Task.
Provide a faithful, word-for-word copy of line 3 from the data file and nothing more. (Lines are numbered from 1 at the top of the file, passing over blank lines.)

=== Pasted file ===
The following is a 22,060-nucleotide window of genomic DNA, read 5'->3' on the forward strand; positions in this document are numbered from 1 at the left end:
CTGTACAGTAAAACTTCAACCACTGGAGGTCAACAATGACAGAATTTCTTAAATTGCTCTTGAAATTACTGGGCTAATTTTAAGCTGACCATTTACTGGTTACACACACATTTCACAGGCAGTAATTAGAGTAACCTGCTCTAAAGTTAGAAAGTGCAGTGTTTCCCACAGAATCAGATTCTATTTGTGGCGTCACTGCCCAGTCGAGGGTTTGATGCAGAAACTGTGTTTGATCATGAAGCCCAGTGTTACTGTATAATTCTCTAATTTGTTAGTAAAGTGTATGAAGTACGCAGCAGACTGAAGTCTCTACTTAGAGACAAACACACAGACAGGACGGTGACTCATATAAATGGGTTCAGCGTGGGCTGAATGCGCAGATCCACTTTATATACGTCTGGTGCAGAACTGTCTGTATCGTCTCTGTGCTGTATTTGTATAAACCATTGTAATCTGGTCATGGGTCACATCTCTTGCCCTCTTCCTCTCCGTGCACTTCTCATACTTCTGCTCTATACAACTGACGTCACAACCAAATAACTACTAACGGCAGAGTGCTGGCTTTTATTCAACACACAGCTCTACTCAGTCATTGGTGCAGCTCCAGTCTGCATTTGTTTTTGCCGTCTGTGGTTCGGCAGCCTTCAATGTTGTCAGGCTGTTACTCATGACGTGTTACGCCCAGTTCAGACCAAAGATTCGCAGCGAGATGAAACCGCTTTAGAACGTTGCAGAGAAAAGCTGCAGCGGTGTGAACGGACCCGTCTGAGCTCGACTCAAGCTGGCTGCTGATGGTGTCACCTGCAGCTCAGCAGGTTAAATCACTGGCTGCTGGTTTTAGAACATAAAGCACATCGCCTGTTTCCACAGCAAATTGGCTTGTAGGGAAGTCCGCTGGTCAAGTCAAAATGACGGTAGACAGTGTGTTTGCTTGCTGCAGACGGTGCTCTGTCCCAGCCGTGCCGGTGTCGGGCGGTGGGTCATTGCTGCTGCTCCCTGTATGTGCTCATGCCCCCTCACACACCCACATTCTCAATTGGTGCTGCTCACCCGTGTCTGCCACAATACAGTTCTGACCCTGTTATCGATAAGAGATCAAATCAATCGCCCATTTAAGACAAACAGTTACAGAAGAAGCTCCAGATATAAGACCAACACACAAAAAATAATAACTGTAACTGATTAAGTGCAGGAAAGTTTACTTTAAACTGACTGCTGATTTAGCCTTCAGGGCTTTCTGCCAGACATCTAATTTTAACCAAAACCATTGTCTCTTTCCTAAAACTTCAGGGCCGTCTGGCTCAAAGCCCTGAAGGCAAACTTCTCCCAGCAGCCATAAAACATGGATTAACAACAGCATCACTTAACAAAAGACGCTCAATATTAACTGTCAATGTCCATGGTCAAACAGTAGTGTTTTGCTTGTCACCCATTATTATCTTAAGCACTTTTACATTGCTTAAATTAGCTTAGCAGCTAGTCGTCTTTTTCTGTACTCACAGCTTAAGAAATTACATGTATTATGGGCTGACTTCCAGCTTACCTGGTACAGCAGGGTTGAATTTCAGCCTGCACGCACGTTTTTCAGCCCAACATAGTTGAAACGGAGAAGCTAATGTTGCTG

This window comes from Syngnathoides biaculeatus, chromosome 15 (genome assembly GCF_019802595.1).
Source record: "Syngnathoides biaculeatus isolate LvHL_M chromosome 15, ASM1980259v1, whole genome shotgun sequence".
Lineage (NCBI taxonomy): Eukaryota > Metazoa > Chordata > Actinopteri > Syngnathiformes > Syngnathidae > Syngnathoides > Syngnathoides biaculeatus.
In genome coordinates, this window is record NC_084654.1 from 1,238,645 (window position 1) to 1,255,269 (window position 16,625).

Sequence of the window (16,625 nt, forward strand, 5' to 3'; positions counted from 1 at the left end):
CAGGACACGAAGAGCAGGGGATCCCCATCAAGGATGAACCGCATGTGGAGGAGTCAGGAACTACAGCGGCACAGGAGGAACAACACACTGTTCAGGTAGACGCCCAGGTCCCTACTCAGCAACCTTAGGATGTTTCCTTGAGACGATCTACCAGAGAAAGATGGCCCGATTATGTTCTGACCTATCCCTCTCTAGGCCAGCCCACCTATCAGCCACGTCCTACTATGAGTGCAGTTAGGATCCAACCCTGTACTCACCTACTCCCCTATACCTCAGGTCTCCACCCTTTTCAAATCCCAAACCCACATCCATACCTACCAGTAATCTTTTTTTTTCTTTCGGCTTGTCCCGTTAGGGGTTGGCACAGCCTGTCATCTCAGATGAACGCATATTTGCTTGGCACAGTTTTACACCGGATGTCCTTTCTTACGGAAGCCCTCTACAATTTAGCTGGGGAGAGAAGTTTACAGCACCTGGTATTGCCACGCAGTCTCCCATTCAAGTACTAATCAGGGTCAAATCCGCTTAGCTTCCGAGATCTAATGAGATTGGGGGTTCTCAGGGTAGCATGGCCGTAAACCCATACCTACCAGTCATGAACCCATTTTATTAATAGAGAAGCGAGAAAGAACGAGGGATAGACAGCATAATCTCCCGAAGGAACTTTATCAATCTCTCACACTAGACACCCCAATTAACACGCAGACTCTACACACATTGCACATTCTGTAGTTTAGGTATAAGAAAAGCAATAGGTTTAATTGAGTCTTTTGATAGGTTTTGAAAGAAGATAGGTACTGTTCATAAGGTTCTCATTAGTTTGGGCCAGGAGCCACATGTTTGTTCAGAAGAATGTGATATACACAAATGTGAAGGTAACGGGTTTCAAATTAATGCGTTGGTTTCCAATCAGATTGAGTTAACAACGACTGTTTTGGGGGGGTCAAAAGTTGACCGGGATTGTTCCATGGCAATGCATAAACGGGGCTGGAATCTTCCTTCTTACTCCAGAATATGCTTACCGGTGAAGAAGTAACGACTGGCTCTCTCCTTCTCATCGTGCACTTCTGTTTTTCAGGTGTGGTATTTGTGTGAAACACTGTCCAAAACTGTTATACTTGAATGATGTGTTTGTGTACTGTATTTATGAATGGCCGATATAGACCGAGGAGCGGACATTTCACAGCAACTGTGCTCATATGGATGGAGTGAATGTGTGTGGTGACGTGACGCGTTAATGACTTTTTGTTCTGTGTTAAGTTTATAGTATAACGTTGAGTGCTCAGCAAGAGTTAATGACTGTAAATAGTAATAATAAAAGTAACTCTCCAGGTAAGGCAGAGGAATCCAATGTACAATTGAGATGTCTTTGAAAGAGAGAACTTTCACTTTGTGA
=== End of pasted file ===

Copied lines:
This window comes from Syngnathoides biaculeatus, chromosome 15 (genome assembly GCF_019802595.1).